Posts Tagged ‘Adidas’

2017 (9): Business can be better allies of human rights defenders

March 9, 2017

 Just discovered that the penultimate post in my series “2017” was never published. So here comes – with delay- the missing piece “2017 (9)“:

With the USA government abandoning any leadership on human rights issues, perhaps we should turn more to the business world. So writes Sarah Brooks who works for the Geneva-based NGO, the International Service for Human Rights, in Open Democracy on 1 February 2017 (“Business can and should ally with those defending human rights”)

Business should heed the views of human rights defenders, and do more to protect their crucial work—which advances the rule of law that benefits business too. Global businesses and grassroots human rights activists may seem like strange bedfellows.  But as attacks on basic democratic freedoms and the rule of law intensify around the world, they may have more shared values and interests than one might think. We know businesses are driven by the bottom line. If they didn’t seek to increase profits, they simply wouldn’t exist. But we also know—and many business leaders are coming around to the idea—that long-term success relies on more than just profit generation and is linked to a range of external factors such as transparency, certainty, stability. And a social license to operate. Failures to understand that social license, and in particular to prevent and respond to the human rights impacts of their work, have thrust many global businesses into an unwanted spotlight. They didn’t need to find themselves there.

Because human rights defenders use public advocacy as a key tool for change, businesses often make the mistake of seeing them as additional drivers of cost. Reputational damage and operational risks for a company are expensive. Because human rights defenders—such as lawyers, trade unionists, community leaders, or NGO workers—use public advocacy as a key tool for change, businesses often make the mistake of seeing them as additional drivers of cost. However, business should see human rights defenders as priceless allies. They are the canaries in the coal mines, pointing to when governance failures become real financial, legal, and reputational risks to business. They are also the witnesses to corporate abuse of communities and the environment. Because of this, the work of defenders often makes those in power uncomfortable—both states and non-state actors. They are targeted with laws and policies to stifle their activities, and face intimidation and threats to their work and their lives. Yet without the work of defenders, whole societies and economies lose out. And that means businesses lose out, too.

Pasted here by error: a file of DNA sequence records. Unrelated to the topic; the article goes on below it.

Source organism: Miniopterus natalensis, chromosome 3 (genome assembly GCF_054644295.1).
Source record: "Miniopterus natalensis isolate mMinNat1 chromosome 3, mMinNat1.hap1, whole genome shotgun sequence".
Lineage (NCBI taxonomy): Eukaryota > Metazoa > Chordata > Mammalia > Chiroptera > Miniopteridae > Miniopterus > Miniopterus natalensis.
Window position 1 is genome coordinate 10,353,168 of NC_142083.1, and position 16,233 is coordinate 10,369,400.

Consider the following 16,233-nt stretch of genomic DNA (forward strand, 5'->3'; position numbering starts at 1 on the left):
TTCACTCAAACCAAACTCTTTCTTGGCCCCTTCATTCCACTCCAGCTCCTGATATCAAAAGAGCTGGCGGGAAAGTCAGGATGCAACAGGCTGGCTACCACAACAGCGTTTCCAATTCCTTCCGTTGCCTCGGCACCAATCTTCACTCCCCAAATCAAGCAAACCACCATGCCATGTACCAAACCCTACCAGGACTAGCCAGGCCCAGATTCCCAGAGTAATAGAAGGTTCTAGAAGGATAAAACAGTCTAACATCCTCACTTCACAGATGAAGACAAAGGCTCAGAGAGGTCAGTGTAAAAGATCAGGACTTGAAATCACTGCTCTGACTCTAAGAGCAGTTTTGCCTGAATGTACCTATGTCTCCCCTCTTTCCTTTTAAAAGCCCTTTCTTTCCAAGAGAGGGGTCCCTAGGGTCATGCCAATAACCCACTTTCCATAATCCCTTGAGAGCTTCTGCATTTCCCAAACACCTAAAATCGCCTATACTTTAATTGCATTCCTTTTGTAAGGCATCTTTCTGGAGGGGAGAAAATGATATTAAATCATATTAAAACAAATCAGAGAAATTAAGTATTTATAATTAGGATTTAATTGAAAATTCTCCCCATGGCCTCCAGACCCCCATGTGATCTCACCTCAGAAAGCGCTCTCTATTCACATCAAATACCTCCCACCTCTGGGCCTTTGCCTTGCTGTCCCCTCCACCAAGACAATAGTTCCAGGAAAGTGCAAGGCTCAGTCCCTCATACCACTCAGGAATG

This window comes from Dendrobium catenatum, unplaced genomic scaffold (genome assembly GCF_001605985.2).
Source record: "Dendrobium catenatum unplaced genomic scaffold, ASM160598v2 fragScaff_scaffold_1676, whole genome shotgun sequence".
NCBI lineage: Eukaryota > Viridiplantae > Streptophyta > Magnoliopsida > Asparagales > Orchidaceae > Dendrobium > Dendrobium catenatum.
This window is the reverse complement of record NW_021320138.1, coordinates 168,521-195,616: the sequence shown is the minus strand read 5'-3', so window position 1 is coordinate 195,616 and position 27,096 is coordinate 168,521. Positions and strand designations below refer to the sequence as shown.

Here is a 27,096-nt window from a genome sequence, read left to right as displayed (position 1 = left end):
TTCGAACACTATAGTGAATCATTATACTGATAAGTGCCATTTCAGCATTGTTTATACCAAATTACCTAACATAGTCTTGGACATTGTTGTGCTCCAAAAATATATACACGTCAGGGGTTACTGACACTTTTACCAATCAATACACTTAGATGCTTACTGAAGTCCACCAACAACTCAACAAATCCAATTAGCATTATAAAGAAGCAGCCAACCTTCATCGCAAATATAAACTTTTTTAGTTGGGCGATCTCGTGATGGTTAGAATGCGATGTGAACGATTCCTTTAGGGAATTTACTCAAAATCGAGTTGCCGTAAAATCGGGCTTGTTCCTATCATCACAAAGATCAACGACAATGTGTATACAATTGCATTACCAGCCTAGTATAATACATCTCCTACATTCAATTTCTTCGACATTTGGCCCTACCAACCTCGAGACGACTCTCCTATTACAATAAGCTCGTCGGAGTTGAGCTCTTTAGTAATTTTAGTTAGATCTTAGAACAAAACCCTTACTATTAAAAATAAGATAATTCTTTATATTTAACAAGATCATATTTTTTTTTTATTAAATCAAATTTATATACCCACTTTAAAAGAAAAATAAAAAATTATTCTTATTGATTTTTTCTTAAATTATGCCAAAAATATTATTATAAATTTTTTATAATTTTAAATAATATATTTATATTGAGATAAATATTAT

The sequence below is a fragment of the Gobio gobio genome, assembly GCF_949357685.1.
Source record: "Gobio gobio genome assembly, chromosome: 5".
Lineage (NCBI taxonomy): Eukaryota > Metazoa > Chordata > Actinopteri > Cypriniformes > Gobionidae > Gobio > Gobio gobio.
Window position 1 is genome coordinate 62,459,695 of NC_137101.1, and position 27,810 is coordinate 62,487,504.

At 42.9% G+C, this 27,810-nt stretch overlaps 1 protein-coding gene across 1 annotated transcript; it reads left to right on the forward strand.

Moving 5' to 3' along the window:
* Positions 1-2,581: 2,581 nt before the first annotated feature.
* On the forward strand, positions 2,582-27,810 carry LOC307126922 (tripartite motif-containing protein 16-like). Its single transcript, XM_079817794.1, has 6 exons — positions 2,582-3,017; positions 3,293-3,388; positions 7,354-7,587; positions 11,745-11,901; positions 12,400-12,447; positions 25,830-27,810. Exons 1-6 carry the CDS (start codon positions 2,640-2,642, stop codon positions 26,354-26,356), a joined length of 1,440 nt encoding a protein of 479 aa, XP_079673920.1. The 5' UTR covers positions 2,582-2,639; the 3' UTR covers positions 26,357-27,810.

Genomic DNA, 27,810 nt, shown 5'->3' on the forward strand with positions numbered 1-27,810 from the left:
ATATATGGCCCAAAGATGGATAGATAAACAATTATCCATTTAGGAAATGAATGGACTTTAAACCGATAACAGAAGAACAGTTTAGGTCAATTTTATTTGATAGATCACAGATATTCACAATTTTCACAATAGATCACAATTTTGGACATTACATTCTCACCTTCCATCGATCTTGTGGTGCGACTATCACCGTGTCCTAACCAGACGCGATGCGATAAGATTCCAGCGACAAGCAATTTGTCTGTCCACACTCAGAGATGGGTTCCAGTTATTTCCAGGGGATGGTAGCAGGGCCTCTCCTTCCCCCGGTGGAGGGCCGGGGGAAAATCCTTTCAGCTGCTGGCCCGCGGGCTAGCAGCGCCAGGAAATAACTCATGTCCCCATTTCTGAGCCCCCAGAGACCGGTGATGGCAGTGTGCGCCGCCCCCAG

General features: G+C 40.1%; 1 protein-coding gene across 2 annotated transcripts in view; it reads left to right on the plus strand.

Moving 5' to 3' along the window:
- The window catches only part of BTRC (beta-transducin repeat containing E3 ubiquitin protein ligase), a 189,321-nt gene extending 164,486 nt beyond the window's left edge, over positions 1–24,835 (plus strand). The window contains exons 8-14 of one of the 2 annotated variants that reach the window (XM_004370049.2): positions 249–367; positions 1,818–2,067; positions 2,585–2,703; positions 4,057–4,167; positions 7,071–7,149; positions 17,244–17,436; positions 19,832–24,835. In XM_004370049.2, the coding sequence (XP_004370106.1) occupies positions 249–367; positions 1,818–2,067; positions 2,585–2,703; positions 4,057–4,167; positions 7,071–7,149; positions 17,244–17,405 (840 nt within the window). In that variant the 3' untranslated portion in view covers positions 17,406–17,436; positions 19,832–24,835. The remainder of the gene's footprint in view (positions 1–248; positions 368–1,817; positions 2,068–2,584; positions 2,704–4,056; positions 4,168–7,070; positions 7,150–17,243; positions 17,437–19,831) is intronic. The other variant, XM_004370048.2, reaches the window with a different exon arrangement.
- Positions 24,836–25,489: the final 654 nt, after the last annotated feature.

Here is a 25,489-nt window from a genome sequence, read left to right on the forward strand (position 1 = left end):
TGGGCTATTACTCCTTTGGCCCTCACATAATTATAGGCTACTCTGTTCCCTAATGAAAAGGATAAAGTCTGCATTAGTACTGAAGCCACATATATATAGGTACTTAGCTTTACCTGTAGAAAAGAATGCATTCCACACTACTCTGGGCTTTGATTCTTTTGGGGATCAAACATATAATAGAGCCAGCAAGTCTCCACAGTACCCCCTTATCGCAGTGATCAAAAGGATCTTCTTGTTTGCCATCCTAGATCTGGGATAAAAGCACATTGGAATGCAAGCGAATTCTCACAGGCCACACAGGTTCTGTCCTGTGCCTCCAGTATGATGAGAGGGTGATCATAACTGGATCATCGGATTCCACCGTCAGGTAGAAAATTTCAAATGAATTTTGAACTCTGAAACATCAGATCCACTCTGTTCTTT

[the author refers as examples to the 2013 Rana Plaza factory collapse in Bangladesh and Berta Caceres in Honduras which both let business to reassess their work] 

These cases show business can make a difference. It has a unique ability to create, maintain, and defend space for civil society through three tools: leverage, leadership, and partnerships. How do these work? Take as an example a government drafting a law that aims to close down space for NGOs to operate. In addition to running counter to international law, this would also close off channels for businesses to benefit from NGOs’ work—whether implementing community projects or helping train workers. So how might businesses respond? They can use the leverage provided by access, personal relationships and market share to push back on authoritarian impulses. To take just one example, when 30 global brands and global trade unions joined together to speak out against violent dispersal of protests and detention of activists in Cambodia in 2014, not only were the activists released, but the underlying issues of minimum wage took center stage in brand discussions with the government.

Businesses, and especially progressive businesses, also need to show leadership. In 2015, Adidas released a policy statement on human rights defenders that clearly led the pack, creating a company-wide commitment to speak out in defense of fundamental freedoms in the countries where they source. It takes a lot for a business to get in front, especially when they know that NGOs will be watching carefully to see those policies implemented. But setting the bar high has consumer appeal and can drive a race to the top. [see also my: https://humanrightsdefenders.blog/tag/business-and-human-rights/]